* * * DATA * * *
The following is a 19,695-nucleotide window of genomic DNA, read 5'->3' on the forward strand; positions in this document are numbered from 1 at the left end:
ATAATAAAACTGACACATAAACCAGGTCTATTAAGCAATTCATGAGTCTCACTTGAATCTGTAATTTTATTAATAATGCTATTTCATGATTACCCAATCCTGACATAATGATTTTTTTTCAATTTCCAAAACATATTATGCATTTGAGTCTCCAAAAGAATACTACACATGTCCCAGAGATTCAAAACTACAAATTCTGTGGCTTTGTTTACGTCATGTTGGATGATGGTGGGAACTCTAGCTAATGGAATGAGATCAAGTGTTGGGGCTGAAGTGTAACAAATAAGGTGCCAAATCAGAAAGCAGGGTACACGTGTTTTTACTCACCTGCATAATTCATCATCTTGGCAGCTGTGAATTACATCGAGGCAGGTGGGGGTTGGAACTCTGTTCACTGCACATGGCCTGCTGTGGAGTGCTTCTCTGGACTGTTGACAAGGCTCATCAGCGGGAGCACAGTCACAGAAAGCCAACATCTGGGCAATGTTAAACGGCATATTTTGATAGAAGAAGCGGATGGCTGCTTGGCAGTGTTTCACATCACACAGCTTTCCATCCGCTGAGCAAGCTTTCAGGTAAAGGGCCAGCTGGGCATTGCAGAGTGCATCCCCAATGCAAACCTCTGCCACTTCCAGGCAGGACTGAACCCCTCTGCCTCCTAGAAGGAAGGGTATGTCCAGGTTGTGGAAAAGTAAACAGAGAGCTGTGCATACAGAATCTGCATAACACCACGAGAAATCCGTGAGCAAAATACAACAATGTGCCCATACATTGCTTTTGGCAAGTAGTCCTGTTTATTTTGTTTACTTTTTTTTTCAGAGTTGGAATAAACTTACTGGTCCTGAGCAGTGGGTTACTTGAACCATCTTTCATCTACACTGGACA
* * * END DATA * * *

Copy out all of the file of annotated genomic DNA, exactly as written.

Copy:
The following is a 19,695-nucleotide window of genomic DNA, read 5'->3' on the forward strand; positions in this document are numbered from 1 at the left end:
ATAATAAAACTGACACATAAACCAGGTCTATTAAGCAATTCATGAGTCTCACTTGAATCTGTAATTTTATTAATAATGCTATTTCATGATTACCCAATCCTGACATAATGATTTTTTTTCAATTTCCAAAACATATTATGCATTTGAGTCTCCAAAAGAATACTACACATGTCCCAGAGATTCAAAACTACAAATTCTGTGGCTTTGTTTACGTCATGTTGGATGATGGTGGGAACTCTAGCTAATGGAATGAGATCAAGTGTTGGGGCTGAAGTGTAACAAATAAGGTGCCAAATCAGAAAGCAGGGTACACGTGTTTTTACTCACCTGCATAATTCATCATCTTGGCAGCTGTGAATTACATCGAGGCAGGTGGGGGTTGGAACTCTGTTCACTGCACATGGCCTGCTGTGGAGTGCTTCTCTGGACTGTTGACAAGGCTCATCAGCGGGAGCACAGTCACAGAAAGCCAACATCTGGGCAATGTTAAACGGCATATTTTGATAGAAGAAGCGGATGGCTGCTTGGCAGTGTTTCACATCACACAGCTTTCCATCCGCTGAGCAAGCTTTCAGGTAAAGGGCCAGCTGGGCATTGCAGAGTGCATCCCCAATGCAAACCTCTGCCACTTCCAGGCAGGACTGAACCCCTCTGCCTCCTAGAAGGAAGGGTATGTCCAGGTTGTGGAAAAGTAAACAGAGAGCTGTGCATACAGAATCTGCATAACACCACGAGAAATCCGTGAGCAAAATACAACAATGTGCCCATACATTGCTTTTGGCAAGTAGTCCTGTTTATTTTGTTTACTTTTTTTTTCAGAGTTGGAATAAACTTACTGGTCCTGAGCAGTGGGTTACTTGAACCATCTTTCATCTACACTGGACA